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Originally published Thursday, February 21, 2013 at 8:25 PM

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Tip from former LAPD mentor led to Dorner manhunt

The training officer whose dispute with former Los Angeles police Officer Christopher Dorner led to his firing said Thursday that it was her hunch that led police to name him as the suspect in the killing of an Orange County couple, setting off an intense and deadly manhunt that ended with Dorner's suicide in a mountain cabin.

The Associated Press

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LOS ANGELES —

The training officer whose dispute with former Los Angeles police Officer Christopher Dorner led to his firing said Thursday that it was her hunch that led police to name him as the suspect in the killing of an Orange County couple, setting off an intense and deadly manhunt that ended with Dorner's suicide in a mountain cabin.

"In my mind, it felt like such a long shot," said Teresa Evans. Dorner, her partner and trainee, had accused her of police brutality in 2008, leading to his dismissal for making false statements in 2009. "But my gut feeling made it a lot stronger than that. I just knew. Something told me that there was some kind of a connection."

On. Feb. 4, when few knew Dorner's name, police in National City near San Diego called Evans, saying they had found some of his belongings including ammunition, pieces of a police uniform and a notebook with her name in it.

"Just hearing his name was enough to make me feel sick," Evans said in an interview the Los Angeles Times ( http://lat.ms/X05dHQ).

The same day she learned that Monica Quan, daughter of former LAPD Captain Randal Quan, and her fiancé had been shot to death, their bodies found in a car at an Irvine parking garage.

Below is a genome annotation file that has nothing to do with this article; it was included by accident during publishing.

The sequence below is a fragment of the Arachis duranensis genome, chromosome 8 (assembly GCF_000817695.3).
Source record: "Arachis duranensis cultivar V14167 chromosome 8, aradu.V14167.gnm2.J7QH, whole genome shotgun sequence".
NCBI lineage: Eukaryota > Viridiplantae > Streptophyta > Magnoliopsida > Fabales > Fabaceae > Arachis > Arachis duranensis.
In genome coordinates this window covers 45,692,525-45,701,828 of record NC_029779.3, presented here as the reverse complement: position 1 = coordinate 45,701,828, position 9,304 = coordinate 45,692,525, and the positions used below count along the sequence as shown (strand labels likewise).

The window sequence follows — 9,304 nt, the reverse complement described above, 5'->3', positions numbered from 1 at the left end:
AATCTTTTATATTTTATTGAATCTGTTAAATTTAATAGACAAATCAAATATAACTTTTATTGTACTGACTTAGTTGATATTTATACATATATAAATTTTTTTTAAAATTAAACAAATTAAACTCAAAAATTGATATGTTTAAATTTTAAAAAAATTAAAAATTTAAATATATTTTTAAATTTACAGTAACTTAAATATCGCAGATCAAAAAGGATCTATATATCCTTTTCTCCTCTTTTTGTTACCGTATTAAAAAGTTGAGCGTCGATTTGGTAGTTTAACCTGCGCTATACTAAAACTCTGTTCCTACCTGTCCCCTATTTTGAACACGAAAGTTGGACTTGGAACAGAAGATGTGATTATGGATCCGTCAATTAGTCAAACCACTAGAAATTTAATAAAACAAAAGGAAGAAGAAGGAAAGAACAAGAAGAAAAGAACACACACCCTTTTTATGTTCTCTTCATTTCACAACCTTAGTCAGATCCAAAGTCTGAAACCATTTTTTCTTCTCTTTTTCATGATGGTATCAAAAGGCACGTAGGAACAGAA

Evans recalled that Randal Quan had represented Dorner in disciplinary hearings at the time of his firing.

She said she couldn't shake a "nagging, sinking feeling," wondering if Dorner could have killed Monica Quan in some kind of vendetta against her father.

"I have to call Irvine PD," she remembered thinking.

Irvine police quickly learned how valuable the tip was, discovering an online manifesto written by Dorner that outlined his motives and intentions and named several targets within the LAPD.

By Feb. 6, three days after the shooting, Irvine police held a news conference naming Dorner as their suspect. The next morning, authorities said, Dorner was opening fire on police officers, and for the six days that followed he would be the subject of one of the biggest manhunts in California history.

By the time he died of a self-inflicted gunshot wound in a flaming mountain cabin after a final violent standoff with law enforcement officers he had killed four people, including a San Bernardino County sheriff's detective and a Riverside police officer.

LAPD officials confirmed Evans' account for the Times, and police Chief Charlie Beck said her actions saved lives.

Despite her strong suspicions, Evans was stunned when she learned her hunch had been correct.

"I was absolutely sick," Evans said. "I thought, `What am I going to do?' At the time Mr. Dorner was terminated, I had a very uneasy feeling. I knew he was very upset and I had concerns that at some point he may try to contact me. So, this was just validating the bad feeling I carried with me for years. I was scared to death."

As soon as the manifesto was discovered Evans and her family were put under guard by a police detail, and remained that way until after Dorner's death.

She said that despite more than a week passing she has yet to return to her home, she has continued to receive threats, and the fear has yet to subside.

"I honestly don't think my life will ever be normal the way it was before," Evans said. "This was such an extraordinary circumstance, I don't know if I'm ever going to feel safe in my home again."

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Information from: Los Angeles Times, http://www.latimes.com

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